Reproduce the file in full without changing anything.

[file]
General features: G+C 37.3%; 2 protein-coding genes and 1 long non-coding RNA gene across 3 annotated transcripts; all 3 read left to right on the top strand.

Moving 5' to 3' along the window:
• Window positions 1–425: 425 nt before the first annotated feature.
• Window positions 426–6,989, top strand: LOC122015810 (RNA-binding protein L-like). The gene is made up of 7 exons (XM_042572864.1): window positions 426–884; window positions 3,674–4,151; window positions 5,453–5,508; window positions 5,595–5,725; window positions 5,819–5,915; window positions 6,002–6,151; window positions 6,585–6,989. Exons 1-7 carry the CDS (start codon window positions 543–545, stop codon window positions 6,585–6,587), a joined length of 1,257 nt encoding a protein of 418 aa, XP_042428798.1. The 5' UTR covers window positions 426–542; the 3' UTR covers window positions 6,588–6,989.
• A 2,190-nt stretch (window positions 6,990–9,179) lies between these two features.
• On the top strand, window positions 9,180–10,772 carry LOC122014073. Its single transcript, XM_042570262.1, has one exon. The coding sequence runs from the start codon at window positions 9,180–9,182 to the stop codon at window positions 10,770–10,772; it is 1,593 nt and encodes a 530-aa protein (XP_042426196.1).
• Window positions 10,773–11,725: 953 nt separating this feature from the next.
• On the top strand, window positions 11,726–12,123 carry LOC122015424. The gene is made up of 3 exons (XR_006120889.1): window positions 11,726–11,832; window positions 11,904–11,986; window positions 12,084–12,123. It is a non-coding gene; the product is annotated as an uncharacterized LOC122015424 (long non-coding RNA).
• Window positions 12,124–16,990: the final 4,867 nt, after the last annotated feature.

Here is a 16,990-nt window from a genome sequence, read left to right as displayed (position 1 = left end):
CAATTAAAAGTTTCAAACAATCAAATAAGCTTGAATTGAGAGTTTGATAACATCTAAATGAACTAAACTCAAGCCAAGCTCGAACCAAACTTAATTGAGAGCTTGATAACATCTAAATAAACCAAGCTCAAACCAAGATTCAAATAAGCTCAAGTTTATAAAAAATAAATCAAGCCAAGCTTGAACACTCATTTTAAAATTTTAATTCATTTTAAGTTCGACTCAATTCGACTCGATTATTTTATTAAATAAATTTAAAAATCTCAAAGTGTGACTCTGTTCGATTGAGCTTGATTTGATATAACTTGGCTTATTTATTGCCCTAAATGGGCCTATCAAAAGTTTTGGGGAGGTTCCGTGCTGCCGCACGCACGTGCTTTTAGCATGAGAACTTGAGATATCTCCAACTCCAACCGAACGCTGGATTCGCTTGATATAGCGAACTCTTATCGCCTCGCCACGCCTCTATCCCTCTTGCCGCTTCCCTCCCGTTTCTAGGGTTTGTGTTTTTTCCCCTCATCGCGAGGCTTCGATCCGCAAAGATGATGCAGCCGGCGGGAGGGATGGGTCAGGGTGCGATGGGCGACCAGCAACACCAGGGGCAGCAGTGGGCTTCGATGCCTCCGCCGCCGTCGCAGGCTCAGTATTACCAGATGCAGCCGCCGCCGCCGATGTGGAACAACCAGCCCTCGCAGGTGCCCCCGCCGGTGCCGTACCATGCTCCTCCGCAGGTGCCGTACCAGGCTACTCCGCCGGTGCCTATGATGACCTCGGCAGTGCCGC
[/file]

General features: G+C 37.3%; 2 protein-coding genes and 1 long non-coding RNA gene across 3 annotated transcripts; all 3 read left to right on the top strand.

Moving 5' to 3' along the window:
• Window positions 1–425: 425 nt before the first annotated feature.
• Window positions 426–6,989, top strand: LOC122015810 (RNA-binding protein L-like). The gene is made up of 7 exons (XM_042572864.1): window positions 426–884; window positions 3,674–4,151; window positions 5,453–5,508; window positions 5,595–5,725; window positions 5,819–5,915; window positions 6,002–6,151; window positions 6,585–6,989. Exons 1-7 carry the CDS (start codon window positions 543–545, stop codon window positions 6,585–6,587), a joined length of 1,257 nt encoding a protein of 418 aa, XP_042428798.1. The 5' UTR covers window positions 426–542; the 3' UTR covers window positions 6,588–6,989.
• A 2,190-nt stretch (window positions 6,990–9,179) lies between these two features.
• On the top strand, window positions 9,180–10,772 carry LOC122014073. Its single transcript, XM_042570262.1, has one exon. The coding sequence runs from the start codon at window positions 9,180–9,182 to the stop codon at window positions 10,770–10,772; it is 1,593 nt and encodes a 530-aa protein (XP_042426196.1).
• Window positions 10,773–11,725: 953 nt separating this feature from the next.
• On the top strand, window positions 11,726–12,123 carry LOC122015424. The gene is made up of 3 exons (XR_006120889.1): window positions 11,726–11,832; window positions 11,904–11,986; window positions 12,084–12,123. It is a non-coding gene; the product is annotated as an uncharacterized LOC122015424 (long non-coding RNA).
• Window positions 12,124–16,990: the final 4,867 nt, after the last annotated feature.

Here is a 16,990-nt window from a genome sequence, read left to right as displayed (position 1 = left end):
CAATTAAAAGTTTCAAACAATCAAATAAGCTTGAATTGAGAGTTTGATAACATCTAAATGAACTAAACTCAAGCCAAGCTCGAACCAAACTTAATTGAGAGCTTGATAACATCTAAATAAACCAAGCTCAAACCAAGATTCAAATAAGCTCAAGTTTATAAAAAATAAATCAAGCCAAGCTTGAACACTCATTTTAAAATTTTAATTCATTTTAAGTTCGACTCAATTCGACTCGATTATTTTATTAAATAAATTTAAAAATCTCAAAGTGTGACTCTGTTCGATTGAGCTTGATTTGATATAACTTGGCTTATTTATTGCCCTAAATGGGCCTATCAAAAGTTTTGGGGAGGTTCCGTGCTGCCGCACGCACGTGCTTTTAGCATGAGAACTTGAGATATCTCCAACTCCAACCGAACGCTGGATTCGCTTGATATAGCGAACTCTTATCGCCTCGCCACGCCTCTATCCCTCTTGCCGCTTCCCTCCCGTTTCTAGGGTTTGTGTTTTTTCCCCTCATCGCGAGGCTTCGATCCGCAAAGATGATGCAGCCGGCGGGAGGGATGGGTCAGGGTGCGATGGGCGACCAGCAACACCAGGGGCAGCAGTGGGCTTCGATGCCTCCGCCGCCGTCGCAGGCTCAGTATTACCAGATGCAGCCGCCGCCGCCGATGTGGAACAACCAGCCCTCGCAGGTGCCCCCGCCGGTGCCGTACCATGCTCCTCCGCAGGTGCCGTACCAGGCTACTCCGCCGGTGCCTATGATGACCTCGGCAGTGCCGC